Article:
Follow this advice for tasty leftover spuds.
Rustic Mashed Red Potatoes with Parmesan
Credit: Victor Protasio; Prop Styling: Ginny Branch Stelling; Food Styling: Emily Nabors Hall

Extra mashed potatoes? Lucky you. Cold leftover mashed potatoes can be reheated right back to their former hot, creamy, and smooth state. But you can't just stick them in the microwave and hope for the best. Mashed potatoes, like other starchy dishes that are made with dairy (think: creamy casseroles, macaroni and cheese, scalloped potatoes), can develop a dry, gluey texture when reheated for too long, or at a temperature that's too high.

For best results, skip the microwave—the high heat tends to suck the moisture out of mashed potatoes—and reheat them on the stovetop or in the oven. Whichever method you choose, you'll also want to add a little more liquid to the potatoes to keep them from drying out. You can use milk, cream, half-and-half, buttermilk, or chicken or vegetable stock. Start with a ½ cup of liquid for 4 cups of mashed potatoes, and add it gradually so you don't end up with potato soup.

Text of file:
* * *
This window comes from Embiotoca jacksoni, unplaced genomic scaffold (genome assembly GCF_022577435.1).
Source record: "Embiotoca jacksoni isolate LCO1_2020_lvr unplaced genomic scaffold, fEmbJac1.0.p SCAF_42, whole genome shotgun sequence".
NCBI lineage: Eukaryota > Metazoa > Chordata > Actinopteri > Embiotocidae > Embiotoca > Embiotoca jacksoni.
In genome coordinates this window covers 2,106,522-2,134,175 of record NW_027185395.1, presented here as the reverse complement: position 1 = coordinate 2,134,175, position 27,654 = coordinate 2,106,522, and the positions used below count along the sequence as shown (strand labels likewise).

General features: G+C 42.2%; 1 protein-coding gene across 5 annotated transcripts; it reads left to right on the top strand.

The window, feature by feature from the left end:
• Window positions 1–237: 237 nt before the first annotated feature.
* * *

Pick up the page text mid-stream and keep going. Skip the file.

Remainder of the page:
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Adding extra butter is a good idea, too. One to two tablespoons should be enough; cut the butter into small pieces so that it can melts quickly and distribute throughout the potatoes.

If you're reheating them over the stovetop, use medium heat and stir the potatoes often to prevent them from sticking to the bottom of the pan. If you are reheating them in the oven, stir in the stock and butter pieces, then spread the potatoes out in a baking dish. Reheat at 350˚F for 20 to 30 minutes, or until the potatoes reach 165˚F.

Another nice thing about leftover mashed potatoes is that you can use them as a blank canvas and add in other ingredients. Stir in some sour cream, grated garlic, and chives, or add a generous amount of grated parmesan and cracked black pepper. With so many different ways to flavor them, you'll never be bored.